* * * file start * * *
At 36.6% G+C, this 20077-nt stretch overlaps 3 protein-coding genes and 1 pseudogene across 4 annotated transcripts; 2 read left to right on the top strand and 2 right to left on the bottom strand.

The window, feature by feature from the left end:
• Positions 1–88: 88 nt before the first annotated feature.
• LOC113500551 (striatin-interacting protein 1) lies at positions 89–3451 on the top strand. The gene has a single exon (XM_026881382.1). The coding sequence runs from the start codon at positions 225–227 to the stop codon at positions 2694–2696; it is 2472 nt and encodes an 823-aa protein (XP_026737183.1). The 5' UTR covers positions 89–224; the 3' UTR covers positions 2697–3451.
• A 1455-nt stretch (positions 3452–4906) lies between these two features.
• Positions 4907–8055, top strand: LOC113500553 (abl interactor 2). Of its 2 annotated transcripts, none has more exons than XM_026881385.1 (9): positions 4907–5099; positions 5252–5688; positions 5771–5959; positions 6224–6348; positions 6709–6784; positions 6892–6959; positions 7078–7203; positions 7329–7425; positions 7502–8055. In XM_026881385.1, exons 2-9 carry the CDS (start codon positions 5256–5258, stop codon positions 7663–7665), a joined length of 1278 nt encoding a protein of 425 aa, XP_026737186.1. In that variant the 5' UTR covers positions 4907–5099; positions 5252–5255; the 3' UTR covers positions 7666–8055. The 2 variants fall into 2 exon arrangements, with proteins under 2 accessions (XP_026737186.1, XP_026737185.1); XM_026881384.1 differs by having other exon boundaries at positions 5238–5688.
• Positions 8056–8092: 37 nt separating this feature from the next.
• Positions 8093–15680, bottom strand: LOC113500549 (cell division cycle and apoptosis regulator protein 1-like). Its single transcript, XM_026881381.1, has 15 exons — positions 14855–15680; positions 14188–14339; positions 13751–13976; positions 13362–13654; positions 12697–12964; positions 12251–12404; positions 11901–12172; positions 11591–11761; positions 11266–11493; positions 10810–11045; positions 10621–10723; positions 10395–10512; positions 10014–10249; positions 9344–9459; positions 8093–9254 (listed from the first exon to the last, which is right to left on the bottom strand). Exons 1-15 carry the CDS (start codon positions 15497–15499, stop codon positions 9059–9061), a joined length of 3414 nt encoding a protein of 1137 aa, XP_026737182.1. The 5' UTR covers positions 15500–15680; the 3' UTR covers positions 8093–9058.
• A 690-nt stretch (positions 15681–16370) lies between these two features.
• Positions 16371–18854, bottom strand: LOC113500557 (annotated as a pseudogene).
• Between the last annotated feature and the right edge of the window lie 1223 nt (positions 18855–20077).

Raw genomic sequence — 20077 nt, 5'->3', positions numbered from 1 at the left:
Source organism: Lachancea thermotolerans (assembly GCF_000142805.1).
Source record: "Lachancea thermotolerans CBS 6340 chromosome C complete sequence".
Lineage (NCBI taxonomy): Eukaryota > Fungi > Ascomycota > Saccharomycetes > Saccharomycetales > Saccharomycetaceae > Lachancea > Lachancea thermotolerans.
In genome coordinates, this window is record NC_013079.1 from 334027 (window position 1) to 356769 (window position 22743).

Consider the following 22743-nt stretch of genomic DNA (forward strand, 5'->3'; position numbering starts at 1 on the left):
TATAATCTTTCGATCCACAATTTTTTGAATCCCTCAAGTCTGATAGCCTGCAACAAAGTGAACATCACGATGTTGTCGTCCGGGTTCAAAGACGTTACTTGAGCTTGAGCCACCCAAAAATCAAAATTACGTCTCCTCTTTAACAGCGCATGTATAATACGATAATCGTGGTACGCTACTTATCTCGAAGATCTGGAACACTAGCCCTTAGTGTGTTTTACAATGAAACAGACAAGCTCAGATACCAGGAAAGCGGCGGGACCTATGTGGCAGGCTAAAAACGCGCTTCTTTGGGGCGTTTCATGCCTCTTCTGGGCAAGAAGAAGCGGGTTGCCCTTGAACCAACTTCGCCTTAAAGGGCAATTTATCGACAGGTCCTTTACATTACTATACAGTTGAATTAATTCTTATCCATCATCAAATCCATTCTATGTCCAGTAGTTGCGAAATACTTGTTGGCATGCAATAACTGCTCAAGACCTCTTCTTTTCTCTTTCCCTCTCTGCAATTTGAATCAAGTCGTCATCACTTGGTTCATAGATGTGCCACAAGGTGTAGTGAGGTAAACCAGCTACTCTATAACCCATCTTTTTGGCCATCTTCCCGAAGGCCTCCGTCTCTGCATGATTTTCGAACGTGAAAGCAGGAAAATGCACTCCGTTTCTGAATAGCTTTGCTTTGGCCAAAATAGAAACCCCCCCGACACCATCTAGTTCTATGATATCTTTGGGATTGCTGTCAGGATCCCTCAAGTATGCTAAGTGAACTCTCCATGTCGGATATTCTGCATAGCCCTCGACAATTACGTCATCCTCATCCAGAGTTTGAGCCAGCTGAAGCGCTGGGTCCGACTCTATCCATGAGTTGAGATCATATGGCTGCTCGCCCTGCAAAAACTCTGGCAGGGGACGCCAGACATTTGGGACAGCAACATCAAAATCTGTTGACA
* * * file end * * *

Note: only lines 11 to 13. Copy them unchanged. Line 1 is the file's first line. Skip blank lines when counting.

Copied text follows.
• Between the last annotated feature and the right edge of the window lie 1223 nt (positions 18855–20077).

Raw genomic sequence — 20077 nt, 5'->3', positions numbered from 1 at the left:
Source organism: Lachancea thermotolerans (assembly GCF_000142805.1).